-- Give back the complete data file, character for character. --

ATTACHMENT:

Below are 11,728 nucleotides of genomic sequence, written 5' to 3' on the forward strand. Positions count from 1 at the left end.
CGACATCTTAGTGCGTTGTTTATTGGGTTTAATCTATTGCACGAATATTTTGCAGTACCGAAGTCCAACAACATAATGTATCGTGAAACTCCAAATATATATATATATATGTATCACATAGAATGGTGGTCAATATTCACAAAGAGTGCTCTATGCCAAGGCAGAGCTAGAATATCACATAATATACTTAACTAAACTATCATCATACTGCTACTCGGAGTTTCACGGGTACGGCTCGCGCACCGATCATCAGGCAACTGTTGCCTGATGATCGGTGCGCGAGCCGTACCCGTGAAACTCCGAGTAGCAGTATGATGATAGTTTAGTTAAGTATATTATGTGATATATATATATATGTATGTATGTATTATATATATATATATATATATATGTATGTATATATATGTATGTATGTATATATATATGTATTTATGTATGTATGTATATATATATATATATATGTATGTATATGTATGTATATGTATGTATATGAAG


Below are 11,728 nucleotides of genomic sequence, written 5' to 3' on the forward strand. Positions count from 1 at the left end.
CGACATCTTAGTGCGTTGTTTATTGGGTTTAATCTATTGCACGAATATTTTGCAGTACCGAAGTCCAACAACATAATGTATCGTGAAACTCCAAATATATATATATATATGTATCACATAGAATGGTGGTCAATATTCACAAAGAGTGCTCTATGCCAAGGCAGAGCTAGAATATCACATAATATACTTAACTAAACTATCATCATACTGCTACTCGGAGTTTCACGGGTACGGCTCGCGCACCGATCATCAGGCAACTGTTGCCTGATGATCGGTGCGCGAGCCGTACCCGTGAAACTCCGAGTAGCAGTATGATGATAGTTTAGTTAAGTATATTATGTGATATATATATATATGTATGTATGTATTATATATATATATATATATATATGTATGTATATATATGTATGTATGTATATATATATGTATTTATGTATGTATGTATATATATATATATATATGTATGTATATGTATGTATATGTATGTATATGAAG